Parents’ groups call for “pajama parties” to keep schools open for Catalan vote

Associations hope activities will ensure voting centers are not shut down for the independence referendum

Parents’ associations in Catalonia have taken the initiative to keep schools open from today until Sunday, with the aim of letting them be used as polling stations for the illegal referendum on independence to be held in the region on October 1. These associations have announced camp-outs and “pajama parties” for schools over the weekend to circumvent the Catalan High Court, which has ordered the closure of authorized poll places.

Alex Castillo of the Federation of Parents’ Associations in Catalonia.
Alex Castillo of the Federation of Parents’ Associations in Catalonia.

At the Bages School in the Catalan city of Manresa, the parents’ association has organized a “back to school” party with activities throughout the weekend, camping included, on school premises. The Pedra Blanca School in Girona, has also prepared cultural and social events for this weekend, where families are invited to a “pajama party” with children on Friday and Saturday nights. At the Encants School in Barcelona, a father was handing out fliers at the gates, calling for the occupation of the school via the “holding of family leisure days throughout the weekend.”

The only thing we have asked of associations is that they act in the defense of democratic rights Alex Castillo, spokesman for FAPAC

Spokesperson for the Federation of Parents’ Associations in Catalonia (FAPAC), Alex Castillo, said on Thursday that the act of keeping schools open this weekend was “significantly important,” although he did not specify how many schools were involved.

FAPAC represents 76% of Catalan parents’ associations. Castillo said the federation would “respect” all the parents associations’ decisions, whether that means opening schools or not. “The only thing we have asked of associations is that they act in defense of democratic rights,” he said.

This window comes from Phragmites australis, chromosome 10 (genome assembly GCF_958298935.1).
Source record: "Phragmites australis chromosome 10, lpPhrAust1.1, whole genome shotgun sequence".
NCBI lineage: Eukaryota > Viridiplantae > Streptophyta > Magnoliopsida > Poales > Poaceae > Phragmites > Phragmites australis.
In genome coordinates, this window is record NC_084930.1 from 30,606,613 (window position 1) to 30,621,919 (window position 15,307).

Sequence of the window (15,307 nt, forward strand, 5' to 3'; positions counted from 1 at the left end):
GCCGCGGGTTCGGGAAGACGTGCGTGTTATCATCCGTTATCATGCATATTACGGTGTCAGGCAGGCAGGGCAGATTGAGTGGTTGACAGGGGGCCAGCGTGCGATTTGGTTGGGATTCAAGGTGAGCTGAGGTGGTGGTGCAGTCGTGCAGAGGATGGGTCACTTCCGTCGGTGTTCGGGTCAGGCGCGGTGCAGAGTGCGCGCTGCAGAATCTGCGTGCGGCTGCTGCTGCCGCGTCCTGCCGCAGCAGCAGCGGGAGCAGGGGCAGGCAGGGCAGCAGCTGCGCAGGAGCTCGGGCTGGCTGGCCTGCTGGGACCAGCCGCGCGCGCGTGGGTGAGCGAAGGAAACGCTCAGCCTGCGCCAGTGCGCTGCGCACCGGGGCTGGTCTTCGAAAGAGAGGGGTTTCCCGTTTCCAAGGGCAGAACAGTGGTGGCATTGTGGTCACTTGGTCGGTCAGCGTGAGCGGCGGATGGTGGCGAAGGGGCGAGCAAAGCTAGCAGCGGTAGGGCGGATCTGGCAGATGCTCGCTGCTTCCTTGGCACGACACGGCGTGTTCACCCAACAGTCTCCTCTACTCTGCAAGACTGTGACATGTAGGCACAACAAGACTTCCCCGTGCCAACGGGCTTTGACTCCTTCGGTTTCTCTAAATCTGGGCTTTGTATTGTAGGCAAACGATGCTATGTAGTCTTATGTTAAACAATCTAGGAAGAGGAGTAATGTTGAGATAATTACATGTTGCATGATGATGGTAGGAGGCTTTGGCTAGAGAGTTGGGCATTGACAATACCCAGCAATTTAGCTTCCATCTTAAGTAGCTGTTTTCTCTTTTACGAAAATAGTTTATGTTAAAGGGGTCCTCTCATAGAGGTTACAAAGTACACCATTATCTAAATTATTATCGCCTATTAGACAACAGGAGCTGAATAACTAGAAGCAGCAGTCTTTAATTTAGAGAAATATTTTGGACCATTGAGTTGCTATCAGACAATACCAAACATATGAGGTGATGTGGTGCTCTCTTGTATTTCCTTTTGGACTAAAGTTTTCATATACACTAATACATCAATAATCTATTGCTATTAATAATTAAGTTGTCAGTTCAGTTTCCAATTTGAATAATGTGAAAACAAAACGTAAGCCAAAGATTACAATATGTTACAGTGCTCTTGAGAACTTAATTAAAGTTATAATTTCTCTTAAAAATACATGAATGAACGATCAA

The Catalan regional High Court has ordered the sealing of the centers designated as polling stations to block the illegal referendum from going ahead. Faced with the possibility of a police intervention to evict people from these centers, Castillo was blunt: “To say that children are being used as human shields is ridiculous. Children are not at risk because we trust in people’s judgment to assess when there are risks,” he said.

School principals concerned

Despite the parent associations’ initiatives to circumvent judicial instructions, school principal remain uncertain. As the central government has warned them, they are responsible for what happens in their education centers.

“Be free from that responsibility. It is me and my ministers who are responsible for making sure we reach the finish line,” said Catalan regional premier Carles Puigdemont yesterday.

Puigdemont’s words, however, have not convinced some unions and the association of school directors (Axia). “We are defenseless. Everything needs to follow protocol. If a parents’ association wants to hold activities in the school, the directors have to authorize it and sign a form,” explained Axia president Isabel Sánchez.

School principals want the regional government to assume “de facto responsibility” for using the schools as polling stations

Axia is demanding that the regional government assume “de facto responsibility” and has urged regional education chief Clara Ponsatí to temporarily remove all principals from their roles and take over the leadership of the schools.

The regional government sent a letter to the directors last Wednesday exempting them of any responsibility, but that is not enough for the unions and Axia. “That letter is only a statement of intent. It does not help us,” says Manuel Pulido, with the CCOO general workers union. A spokesperson for the regional government said they had already done all they could to reassure school principals.

English version by Debora Almeida.


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